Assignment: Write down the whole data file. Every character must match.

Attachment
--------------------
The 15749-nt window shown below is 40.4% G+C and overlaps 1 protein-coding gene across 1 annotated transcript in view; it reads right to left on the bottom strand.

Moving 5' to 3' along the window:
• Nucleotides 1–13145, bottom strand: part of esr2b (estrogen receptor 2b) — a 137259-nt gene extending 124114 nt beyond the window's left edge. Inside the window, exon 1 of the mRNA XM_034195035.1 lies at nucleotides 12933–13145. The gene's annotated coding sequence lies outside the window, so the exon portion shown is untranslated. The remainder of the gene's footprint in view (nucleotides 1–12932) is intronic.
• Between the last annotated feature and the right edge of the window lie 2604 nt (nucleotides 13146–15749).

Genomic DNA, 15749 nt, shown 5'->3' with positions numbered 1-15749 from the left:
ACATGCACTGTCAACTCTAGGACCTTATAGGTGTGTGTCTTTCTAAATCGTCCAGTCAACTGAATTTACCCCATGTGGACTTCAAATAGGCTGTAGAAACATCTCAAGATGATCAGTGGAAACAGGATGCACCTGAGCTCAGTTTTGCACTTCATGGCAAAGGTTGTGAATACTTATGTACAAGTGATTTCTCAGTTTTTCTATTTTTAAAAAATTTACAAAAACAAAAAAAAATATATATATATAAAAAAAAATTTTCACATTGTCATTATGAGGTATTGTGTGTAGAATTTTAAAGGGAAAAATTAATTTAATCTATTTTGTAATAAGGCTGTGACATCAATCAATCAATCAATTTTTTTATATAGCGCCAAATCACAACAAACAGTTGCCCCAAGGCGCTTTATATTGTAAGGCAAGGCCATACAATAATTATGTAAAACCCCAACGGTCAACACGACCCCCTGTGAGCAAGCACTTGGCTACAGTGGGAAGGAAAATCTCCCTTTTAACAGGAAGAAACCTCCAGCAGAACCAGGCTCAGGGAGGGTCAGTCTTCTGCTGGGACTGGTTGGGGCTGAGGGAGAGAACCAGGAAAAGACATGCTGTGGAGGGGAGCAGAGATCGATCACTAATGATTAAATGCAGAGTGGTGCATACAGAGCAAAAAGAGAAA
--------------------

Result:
The 15749-nt window shown below is 40.4% G+C and overlaps 1 protein-coding gene across 1 annotated transcript in view; it reads right to left on the bottom strand.

Moving 5' to 3' along the window:
• Nucleotides 1–13145, bottom strand: part of esr2b (estrogen receptor 2b) — a 137259-nt gene extending 124114 nt beyond the window's left edge. Inside the window, exon 1 of the mRNA XM_034195035.1 lies at nucleotides 12933–13145. The gene's annotated coding sequence lies outside the window, so the exon portion shown is untranslated. The remainder of the gene's footprint in view (nucleotides 1–12932) is intronic.
• Between the last annotated feature and the right edge of the window lie 2604 nt (nucleotides 13146–15749).

Genomic DNA, 15749 nt, shown 5'->3' with positions numbered 1-15749 from the left:
ACATGCACTGTCAACTCTAGGACCTTATAGGTGTGTGTCTTTCTAAATCGTCCAGTCAACTGAATTTACCCCATGTGGACTTCAAATAGGCTGTAGAAACATCTCAAGATGATCAGTGGAAACAGGATGCACCTGAGCTCAGTTTTGCACTTCATGGCAAAGGTTGTGAATACTTATGTACAAGTGATTTCTCAGTTTTTCTATTTTTAAAAAATTTACAAAAACAAAAAAAAATATATATATATAAAAAAAAATTTTCACATTGTCATTATGAGGTATTGTGTGTAGAATTTTAAAGGGAAAAATTAATTTAATCTATTTTGTAATAAGGCTGTGACATCAATCAATCAATCAATTTTTTTATATAGCGCCAAATCACAACAAACAGTTGCCCCAAGGCGCTTTATATTGTAAGGCAAGGCCATACAATAATTATGTAAAACCCCAACGGTCAACACGACCCCCTGTGAGCAAGCACTTGGCTACAGTGGGAAGGAAAATCTCCCTTTTAACAGGAAGAAACCTCCAGCAGAACCAGGCTCAGGGAGGGTCAGTCTTCTGCTGGGACTGGTTGGGGCTGAGGGAGAGAACCAGGAAAAGACATGCTGTGGAGGGGAGCAGAGATCGATCACTAATGATTAAATGCAGAGTGGTGCATACAGAGCAAAAAGAGAAA